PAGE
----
In terms of extras, the two releases feature some of the same talent involved but mostly separate bonus features. The Camera Obscura has another fine giallo-themed audio commentary with regular participants Marcus Stiglegger and Kai Naumann, joined this time by Pelle Felsch and all in an even giddier mood than usual as they go through the ins and outs of the early '70s shift in the subgenre, the film's various titles and its release history, and the backgrounds and enduring appeal of the two lead actresses. On the video side you get three exclusive featurettes here (all in Italian with optional English or German subtitles), kicking off with "Amadio!" (20m58s) in which the director's son, Stefano, cheerfully talks about his father's mentoring from Visconti, the diversity of genres he explored, Bouchet's exhibitionism on the set, this film's censorship hassles, and the different vibes on his father's productions depending on the degree of artistic freedom involved. Bouchet comes up next with "In a House of Sin" (18m11s), chatting about her desire to do a different kind of film after so many comedies, her friendly relationship with the director, the frugal budget, the "mysterious, beautiful" atmosphere on the set, the crazy circumstances of sinking into a swamp ("I was bogged down!"), and a very funny side story about Milano Calibro 9. Finally, Neri gets her turn with "Death in Venice" (15m15s), exploring her love of '70s fashion, her fondness for the film, her "hot scenes" with Bouchet, and recollections of producer Italo Zingarelli. That memorable U.S. trailer is also included, along with a slideshow of stills and lobby cards and the usual sturdy slipcase packaging featuring an English/German liner notes booklet by Marcel Barion, who makes an elaborate comparison between this film and Granger's first collaboration with Alfred Hitchcock, Rope. The essential soundtrack release is also included as a separate CD, replicating the 24-track release from Beat Records also available separately. The 88 Films edition only ports over the "Death in Venice" Neri interview and features a Bouchet Q&A (23m9s) conducted in 2013 at the Festival of Fantastic Films in Manchester with moderator Calum Waddell, speaking more generally about her life and career from childhood through her heyday in both international productions (like Casino Royale, which gets an unnecessary jab on the back of the packaging) and her string of Italian crime and giallo classics. In "An Icon Amuck" (20m48s), Bouchet covers similar ground about how she first got into acting in Sweet Charity and had some odd experiences like being asked to play a totally different ethnicity in Colpo Rovente before moving into her Italian heyday, where her self-taught acting skills really came into play. Of course Tarantino gets a shout out in there, too, of course!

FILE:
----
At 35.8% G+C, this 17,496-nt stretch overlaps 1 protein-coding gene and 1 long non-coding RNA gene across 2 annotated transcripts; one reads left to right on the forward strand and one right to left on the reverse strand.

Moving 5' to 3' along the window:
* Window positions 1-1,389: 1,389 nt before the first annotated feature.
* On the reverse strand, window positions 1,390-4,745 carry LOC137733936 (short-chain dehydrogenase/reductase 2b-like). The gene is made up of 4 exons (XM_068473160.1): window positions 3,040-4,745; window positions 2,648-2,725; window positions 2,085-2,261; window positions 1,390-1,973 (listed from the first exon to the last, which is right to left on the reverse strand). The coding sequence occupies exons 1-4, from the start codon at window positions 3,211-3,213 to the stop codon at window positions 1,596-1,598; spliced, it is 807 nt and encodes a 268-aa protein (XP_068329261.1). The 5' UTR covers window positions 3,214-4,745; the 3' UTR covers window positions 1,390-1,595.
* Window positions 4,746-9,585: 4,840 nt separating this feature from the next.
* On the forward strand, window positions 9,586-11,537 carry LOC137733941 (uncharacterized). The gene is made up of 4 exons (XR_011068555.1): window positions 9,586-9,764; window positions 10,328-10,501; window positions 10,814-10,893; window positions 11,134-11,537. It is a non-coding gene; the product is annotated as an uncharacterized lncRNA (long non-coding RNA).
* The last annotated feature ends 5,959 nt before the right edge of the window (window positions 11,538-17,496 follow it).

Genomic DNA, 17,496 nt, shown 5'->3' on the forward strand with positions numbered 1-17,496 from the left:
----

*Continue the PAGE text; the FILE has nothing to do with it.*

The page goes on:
88 Films Frame Grabs
Updated review on May 8, 2017.